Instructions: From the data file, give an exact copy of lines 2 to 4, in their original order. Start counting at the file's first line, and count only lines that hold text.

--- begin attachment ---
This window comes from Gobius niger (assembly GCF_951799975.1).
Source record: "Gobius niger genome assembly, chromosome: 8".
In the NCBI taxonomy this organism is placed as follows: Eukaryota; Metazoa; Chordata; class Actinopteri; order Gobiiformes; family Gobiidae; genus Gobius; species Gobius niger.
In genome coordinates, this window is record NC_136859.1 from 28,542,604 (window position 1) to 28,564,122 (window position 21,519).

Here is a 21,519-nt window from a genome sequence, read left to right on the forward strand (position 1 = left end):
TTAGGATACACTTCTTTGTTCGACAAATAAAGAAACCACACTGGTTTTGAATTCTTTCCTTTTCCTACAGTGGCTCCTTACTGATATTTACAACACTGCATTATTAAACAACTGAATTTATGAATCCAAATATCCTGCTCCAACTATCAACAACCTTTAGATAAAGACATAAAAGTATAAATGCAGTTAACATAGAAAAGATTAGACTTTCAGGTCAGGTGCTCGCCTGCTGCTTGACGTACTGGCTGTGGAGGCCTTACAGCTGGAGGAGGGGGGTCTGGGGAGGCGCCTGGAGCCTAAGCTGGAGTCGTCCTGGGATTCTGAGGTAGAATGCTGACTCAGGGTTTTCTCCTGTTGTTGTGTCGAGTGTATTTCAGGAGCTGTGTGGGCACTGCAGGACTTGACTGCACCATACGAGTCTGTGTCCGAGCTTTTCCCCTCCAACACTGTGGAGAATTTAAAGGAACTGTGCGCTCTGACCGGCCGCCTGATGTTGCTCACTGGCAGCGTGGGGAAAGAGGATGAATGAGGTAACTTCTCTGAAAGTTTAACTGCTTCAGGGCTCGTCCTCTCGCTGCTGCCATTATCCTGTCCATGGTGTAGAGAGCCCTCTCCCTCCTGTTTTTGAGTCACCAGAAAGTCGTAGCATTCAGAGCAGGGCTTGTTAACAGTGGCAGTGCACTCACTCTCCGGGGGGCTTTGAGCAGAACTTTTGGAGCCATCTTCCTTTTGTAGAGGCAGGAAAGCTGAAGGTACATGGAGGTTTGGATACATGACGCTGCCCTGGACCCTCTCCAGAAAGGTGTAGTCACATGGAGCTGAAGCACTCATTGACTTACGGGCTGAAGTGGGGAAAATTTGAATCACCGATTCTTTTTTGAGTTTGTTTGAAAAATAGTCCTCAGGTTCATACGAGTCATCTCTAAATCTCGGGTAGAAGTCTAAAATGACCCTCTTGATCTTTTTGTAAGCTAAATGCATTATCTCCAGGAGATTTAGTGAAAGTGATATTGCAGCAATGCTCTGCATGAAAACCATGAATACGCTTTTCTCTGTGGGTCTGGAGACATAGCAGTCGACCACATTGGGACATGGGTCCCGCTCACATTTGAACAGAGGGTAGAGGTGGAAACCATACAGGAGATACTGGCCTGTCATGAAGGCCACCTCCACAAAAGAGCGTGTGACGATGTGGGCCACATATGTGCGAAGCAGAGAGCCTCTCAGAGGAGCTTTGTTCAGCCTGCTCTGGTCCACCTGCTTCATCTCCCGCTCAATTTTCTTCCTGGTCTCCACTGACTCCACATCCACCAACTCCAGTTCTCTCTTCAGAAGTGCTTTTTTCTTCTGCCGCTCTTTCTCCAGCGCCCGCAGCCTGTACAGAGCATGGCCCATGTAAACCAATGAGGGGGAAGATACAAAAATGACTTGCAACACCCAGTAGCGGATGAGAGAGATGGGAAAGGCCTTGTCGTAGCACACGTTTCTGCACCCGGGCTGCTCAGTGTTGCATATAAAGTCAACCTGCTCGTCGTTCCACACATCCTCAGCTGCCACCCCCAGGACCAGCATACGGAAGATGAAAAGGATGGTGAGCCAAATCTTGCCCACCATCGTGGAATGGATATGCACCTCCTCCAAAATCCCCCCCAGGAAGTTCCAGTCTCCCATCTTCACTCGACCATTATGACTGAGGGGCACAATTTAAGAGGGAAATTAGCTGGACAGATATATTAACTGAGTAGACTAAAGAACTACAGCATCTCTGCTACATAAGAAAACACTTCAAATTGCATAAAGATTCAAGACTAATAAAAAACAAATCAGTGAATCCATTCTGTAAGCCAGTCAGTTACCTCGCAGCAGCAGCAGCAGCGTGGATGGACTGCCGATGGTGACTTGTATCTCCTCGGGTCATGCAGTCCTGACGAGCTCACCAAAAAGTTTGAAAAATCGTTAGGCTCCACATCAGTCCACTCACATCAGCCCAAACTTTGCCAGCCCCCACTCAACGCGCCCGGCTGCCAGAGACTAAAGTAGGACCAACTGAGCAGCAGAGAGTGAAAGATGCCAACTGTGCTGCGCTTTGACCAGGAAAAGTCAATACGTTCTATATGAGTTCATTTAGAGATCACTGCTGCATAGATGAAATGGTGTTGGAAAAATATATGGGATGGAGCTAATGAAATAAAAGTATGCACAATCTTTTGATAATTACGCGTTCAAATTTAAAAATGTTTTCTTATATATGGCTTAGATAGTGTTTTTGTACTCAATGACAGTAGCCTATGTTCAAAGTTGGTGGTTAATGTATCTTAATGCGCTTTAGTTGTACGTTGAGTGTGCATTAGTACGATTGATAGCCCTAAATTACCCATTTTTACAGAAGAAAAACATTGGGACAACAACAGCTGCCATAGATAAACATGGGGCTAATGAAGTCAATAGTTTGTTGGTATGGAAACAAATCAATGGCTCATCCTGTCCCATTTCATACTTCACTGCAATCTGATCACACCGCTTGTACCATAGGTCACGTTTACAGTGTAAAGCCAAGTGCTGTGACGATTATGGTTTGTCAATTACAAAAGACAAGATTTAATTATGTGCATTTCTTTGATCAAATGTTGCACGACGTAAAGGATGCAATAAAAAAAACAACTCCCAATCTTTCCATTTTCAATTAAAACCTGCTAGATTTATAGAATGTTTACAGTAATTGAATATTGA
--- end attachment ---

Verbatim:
Source record: "Gobius niger genome assembly, chromosome: 8".
In the NCBI taxonomy this organism is placed as follows: Eukaryota; Metazoa; Chordata; class Actinopteri; order Gobiiformes; family Gobiidae; genus Gobius; species Gobius niger.
In genome coordinates, this window is record NC_136859.1 from 28,542,604 (window position 1) to 28,564,122 (window position 21,519).